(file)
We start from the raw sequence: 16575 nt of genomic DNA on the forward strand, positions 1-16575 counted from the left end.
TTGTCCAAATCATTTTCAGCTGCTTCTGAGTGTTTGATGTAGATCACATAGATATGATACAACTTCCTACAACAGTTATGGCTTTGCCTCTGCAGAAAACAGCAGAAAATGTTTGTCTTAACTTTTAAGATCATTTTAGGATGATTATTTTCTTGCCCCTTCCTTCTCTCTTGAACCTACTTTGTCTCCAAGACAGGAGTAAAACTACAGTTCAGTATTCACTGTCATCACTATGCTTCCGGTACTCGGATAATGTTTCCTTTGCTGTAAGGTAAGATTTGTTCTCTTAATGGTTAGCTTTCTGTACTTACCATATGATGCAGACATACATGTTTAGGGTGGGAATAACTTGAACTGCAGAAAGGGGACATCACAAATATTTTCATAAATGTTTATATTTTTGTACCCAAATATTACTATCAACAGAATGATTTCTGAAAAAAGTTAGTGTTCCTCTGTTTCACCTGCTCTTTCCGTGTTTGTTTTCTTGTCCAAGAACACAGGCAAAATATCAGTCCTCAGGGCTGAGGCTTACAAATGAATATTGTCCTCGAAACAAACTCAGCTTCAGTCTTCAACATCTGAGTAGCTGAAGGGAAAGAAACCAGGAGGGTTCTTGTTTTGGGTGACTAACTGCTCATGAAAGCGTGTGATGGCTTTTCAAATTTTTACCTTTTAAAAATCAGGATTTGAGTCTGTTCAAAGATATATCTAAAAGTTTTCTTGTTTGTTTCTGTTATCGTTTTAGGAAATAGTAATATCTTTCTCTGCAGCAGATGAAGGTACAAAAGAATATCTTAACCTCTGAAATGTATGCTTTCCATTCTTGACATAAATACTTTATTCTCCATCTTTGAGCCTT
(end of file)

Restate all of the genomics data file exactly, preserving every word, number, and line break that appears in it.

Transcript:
We start from the raw sequence: 16575 nt of genomic DNA on the forward strand, positions 1-16575 counted from the left end.
TTGTCCAAATCATTTTCAGCTGCTTCTGAGTGTTTGATGTAGATCACATAGATATGATACAACTTCCTACAACAGTTATGGCTTTGCCTCTGCAGAAAACAGCAGAAAATGTTTGTCTTAACTTTTAAGATCATTTTAGGATGATTATTTTCTTGCCCCTTCCTTCTCTCTTGAACCTACTTTGTCTCCAAGACAGGAGTAAAACTACAGTTCAGTATTCACTGTCATCACTATGCTTCCGGTACTCGGATAATGTTTCCTTTGCTGTAAGGTAAGATTTGTTCTCTTAATGGTTAGCTTTCTGTACTTACCATATGATGCAGACATACATGTTTAGGGTGGGAATAACTTGAACTGCAGAAAGGGGACATCACAAATATTTTCATAAATGTTTATATTTTTGTACCCAAATATTACTATCAACAGAATGATTTCTGAAAAAAGTTAGTGTTCCTCTGTTTCACCTGCTCTTTCCGTGTTTGTTTTCTTGTCCAAGAACACAGGCAAAATATCAGTCCTCAGGGCTGAGGCTTACAAATGAATATTGTCCTCGAAACAAACTCAGCTTCAGTCTTCAACATCTGAGTAGCTGAAGGGAAAGAAACCAGGAGGGTTCTTGTTTTGGGTGACTAACTGCTCATGAAAGCGTGTGATGGCTTTTCAAATTTTTACCTTTTAAAAATCAGGATTTGAGTCTGTTCAAAGATATATCTAAAAGTTTTCTTGTTTGTTTCTGTTATCGTTTTAGGAAATAGTAATATCTTTCTCTGCAGCAGATGAAGGTACAAAAGAATATCTTAACCTCTGAAATGTATGCTTTCCATTCTTGACATAAATACTTTATTCTCCATCTTTGAGCCTT